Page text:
THE BUSIEST FOUR WEEKS EVER!

We have had the BUSIEST four weeks EVER!! About four weeks ago we left Fort Collins, Colorado. Wow! It doesn’t seem like it could have been THAT long. Time sure flies when you’re having fun! We were headed back to the KOA Campground ⛺️ about 25 miles east of Denver for two weeks.

We chose this campground for two reasons: (1) We were flying back to Missouri for one week to visit my dad and other family, and (2) to do something VERY special there. Can you guess what that special thing might be?

You can’t? Well, I guess I will have to tell you. Have I got you sitting on the edge of your seat yet? OK, OK ….

We picked up two eight week old Shih Tzu puppies! They are just the cutest things ever.

Many of you know we lost our beloved Shih Tzu, Zoey, last April (you can click this link to read about her: https://retirementnowwhatdoido.com/2020/04/28/our-sweet-little-girl-zoey/ ). We have been really lonely and somewhat “lost” without her. I am sure that the COVID-19 self isolating thing has had some to do with that “lost” feeling, but we felt lost mainly because we were missing her. Therefore, we decided to get another Shih Tzu puppy. Well, actually two puppies. Here they are:

I am holding the girl, and Jack is holding the boy. Their names are Ricky and Lucy.

We picked up Ricky and Lucy on July 23rd at a small town near Fort Leonard Wood in the south central Missouri Ozarks (it was about a two hour drive, one way, from my dad’s house). The puppies had seen the vet the day before, received their next set of shots, and were given a clean bill of health. It has been a total whirlwind since that day.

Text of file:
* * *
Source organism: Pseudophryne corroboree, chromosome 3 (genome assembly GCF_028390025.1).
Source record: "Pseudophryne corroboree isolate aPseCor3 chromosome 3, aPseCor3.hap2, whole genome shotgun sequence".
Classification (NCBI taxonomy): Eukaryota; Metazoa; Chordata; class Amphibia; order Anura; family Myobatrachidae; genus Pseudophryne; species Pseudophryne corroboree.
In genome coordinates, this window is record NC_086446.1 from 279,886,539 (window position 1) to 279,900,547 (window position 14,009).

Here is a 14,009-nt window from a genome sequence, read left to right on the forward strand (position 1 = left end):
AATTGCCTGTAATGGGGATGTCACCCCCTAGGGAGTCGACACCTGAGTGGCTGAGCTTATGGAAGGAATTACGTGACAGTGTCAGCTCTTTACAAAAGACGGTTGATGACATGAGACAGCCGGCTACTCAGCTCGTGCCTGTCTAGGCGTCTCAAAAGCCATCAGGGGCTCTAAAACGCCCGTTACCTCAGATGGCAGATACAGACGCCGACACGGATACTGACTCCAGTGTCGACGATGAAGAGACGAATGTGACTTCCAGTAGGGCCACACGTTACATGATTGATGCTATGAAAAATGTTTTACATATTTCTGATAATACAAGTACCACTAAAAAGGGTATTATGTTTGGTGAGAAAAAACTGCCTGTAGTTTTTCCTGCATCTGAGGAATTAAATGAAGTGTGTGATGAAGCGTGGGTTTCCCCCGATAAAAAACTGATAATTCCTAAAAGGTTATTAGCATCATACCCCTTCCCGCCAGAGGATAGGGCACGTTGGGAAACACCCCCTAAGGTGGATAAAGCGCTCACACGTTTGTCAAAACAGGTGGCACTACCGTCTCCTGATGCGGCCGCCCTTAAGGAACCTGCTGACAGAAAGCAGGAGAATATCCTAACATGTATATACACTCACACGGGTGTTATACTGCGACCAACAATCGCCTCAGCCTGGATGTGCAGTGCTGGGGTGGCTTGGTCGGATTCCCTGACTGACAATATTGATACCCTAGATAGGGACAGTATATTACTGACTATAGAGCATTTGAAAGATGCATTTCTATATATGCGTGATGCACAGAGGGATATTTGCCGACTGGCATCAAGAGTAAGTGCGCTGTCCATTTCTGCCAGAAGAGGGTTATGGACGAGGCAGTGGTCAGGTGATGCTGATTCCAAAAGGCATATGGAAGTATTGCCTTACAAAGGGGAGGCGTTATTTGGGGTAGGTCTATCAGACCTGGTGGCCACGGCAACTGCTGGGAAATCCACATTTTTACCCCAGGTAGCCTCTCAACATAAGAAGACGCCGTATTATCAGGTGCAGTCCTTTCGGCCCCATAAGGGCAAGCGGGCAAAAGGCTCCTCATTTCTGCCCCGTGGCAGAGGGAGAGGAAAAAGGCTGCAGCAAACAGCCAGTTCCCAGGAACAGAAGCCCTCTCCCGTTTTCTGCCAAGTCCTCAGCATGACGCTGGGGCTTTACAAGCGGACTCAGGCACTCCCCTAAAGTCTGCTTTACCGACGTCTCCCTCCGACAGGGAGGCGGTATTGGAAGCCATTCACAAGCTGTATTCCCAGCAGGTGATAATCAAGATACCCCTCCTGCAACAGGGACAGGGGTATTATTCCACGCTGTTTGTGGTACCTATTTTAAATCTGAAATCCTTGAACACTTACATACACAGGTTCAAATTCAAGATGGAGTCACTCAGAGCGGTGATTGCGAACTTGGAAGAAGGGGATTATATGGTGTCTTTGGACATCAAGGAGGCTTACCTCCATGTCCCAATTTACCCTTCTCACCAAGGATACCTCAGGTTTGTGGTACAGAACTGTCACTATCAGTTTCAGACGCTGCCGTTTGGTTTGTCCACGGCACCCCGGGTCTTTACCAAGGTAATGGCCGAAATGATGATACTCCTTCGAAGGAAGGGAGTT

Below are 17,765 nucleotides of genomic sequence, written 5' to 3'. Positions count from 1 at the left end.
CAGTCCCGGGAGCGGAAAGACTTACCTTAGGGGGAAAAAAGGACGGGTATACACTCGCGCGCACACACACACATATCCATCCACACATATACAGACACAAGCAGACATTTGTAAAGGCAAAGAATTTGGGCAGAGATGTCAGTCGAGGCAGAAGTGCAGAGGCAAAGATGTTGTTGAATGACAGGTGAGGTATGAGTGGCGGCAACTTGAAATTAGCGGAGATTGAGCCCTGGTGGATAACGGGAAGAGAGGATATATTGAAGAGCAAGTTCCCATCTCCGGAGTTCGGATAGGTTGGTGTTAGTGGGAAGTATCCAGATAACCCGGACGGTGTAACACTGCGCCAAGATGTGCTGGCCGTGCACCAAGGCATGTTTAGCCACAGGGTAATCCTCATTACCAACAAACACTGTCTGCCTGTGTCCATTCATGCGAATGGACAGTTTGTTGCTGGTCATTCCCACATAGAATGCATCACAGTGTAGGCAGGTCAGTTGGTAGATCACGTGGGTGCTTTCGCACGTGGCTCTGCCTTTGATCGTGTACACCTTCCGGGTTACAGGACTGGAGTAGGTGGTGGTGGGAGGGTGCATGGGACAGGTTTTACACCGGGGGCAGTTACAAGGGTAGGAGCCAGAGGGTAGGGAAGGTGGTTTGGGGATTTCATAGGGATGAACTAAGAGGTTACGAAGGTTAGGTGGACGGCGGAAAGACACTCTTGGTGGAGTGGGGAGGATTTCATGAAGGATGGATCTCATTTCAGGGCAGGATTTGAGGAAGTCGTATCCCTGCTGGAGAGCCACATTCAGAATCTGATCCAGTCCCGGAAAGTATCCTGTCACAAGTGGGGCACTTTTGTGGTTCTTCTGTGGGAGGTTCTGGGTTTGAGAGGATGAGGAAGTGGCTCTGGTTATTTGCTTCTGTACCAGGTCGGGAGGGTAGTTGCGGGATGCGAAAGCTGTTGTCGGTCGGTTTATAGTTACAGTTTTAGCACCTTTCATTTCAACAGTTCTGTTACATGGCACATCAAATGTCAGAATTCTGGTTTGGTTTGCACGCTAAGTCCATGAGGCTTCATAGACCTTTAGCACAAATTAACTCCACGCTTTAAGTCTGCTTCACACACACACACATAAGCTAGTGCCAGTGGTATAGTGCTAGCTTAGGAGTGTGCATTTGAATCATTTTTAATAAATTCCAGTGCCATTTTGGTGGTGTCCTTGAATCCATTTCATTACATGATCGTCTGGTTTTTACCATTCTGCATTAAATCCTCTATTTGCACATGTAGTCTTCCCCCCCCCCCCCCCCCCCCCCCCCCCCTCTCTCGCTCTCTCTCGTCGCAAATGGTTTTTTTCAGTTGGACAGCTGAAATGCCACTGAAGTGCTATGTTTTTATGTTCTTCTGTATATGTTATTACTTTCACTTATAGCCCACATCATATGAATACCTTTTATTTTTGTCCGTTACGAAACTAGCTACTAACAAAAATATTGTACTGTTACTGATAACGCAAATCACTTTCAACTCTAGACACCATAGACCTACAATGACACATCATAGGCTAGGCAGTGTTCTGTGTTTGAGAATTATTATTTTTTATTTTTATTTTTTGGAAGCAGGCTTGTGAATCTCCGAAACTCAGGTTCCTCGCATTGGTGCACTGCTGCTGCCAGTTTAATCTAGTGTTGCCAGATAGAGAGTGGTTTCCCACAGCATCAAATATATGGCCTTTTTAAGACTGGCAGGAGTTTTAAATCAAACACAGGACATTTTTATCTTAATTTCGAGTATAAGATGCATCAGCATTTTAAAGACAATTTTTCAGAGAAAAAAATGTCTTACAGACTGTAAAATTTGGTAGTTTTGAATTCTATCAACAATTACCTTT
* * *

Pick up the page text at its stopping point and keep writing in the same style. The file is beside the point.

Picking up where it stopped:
Jack and I are not as young as we once were, and having two puppies has been exhausting! We knew it would be, but I guess we REALLY didn’t know HOW exhausting. We stayed with my dad a few more days before heading back to Colorado.

Since we didn’t want to try to fly back to Colorado with puppies that young, we rented a car and drove back. The puppies did pretty good in the car for the two day drive! I am glad we drove because I found out later that substantial increases in elevation might be hard on dogs and puppies. We traveled from the STL area which is about 450 feet above sea level to Strasberg, CO, which is about 5300 feet. Ricky and Lucy were able to gradually adjust to the increased elevation.

Once we arrived back at the RV the “fun” began. We had to figure out where and how Ricky and Lucy would sleep, eat, and play. We set up “barriers” to places we didn’t want them to go until they were house broken. And, yes, we had to begin establishing a routine of going outside to use the bathroom. It was rough going a first, but we have basically gotten them on a schedule with which we can all live.

Now, more pictures!

Here are pictures of the litter Ricky and Lucy came from a few days after they were born. Look at those sweet little pink feet and noses!!

The breeder we found sent us pictures of each dog in the litter when they got a little older, so we could pick the ones we wanted. There was only one girl in the litter, and I just KNEW I had to have a girl! There were four boys in the litter, and it was really hard to chose which boy.

Here are the photos of the girl (Lucy) at about 4 weeks old:

Here are 4 week old photos of Ricky. We chose him because he looked playful and mischievous in these pictures compared to the other boys’ pictures.

Can’t you just see Ricky’s feisty attitude?! What we really did not expect was exactly HOW feisty this little guy was going to be.

The first two days we had the puppies, we began to doubt our decision and thought we might have to take Ricky back. He was SO aggressive towards Lucy! She was constantly shaking after his aggressive playfulness!

We called and talked to the breeder’s husband (a.k.a. the “dog whisperer”) who is very knowledgeable about dogs and asked his advice. After talking with us for over 30 minutes, we took the information he gave us and began letting Ricky know he was NOT the alpha of the pack (we were the alphas), and that we expected him to behave. I am very happy to say that most of the aggressive behavior was eliminated within the next 24 hours.

Here are some photos of the puppies while we were still at my dad’s house.

Of course, Ricky wants to use Jack’s phone! Ricky’s text: “Hi, mom. We miss you, but we LOVE our new parents and home! Love, Ricky 😘

Ricky is on his back, and Lucy is looking up at me and saying, “HELP me! Ricky is hogging the bed!”

Here are Ricky and Lucy in their car carrier on the way back to Colorado.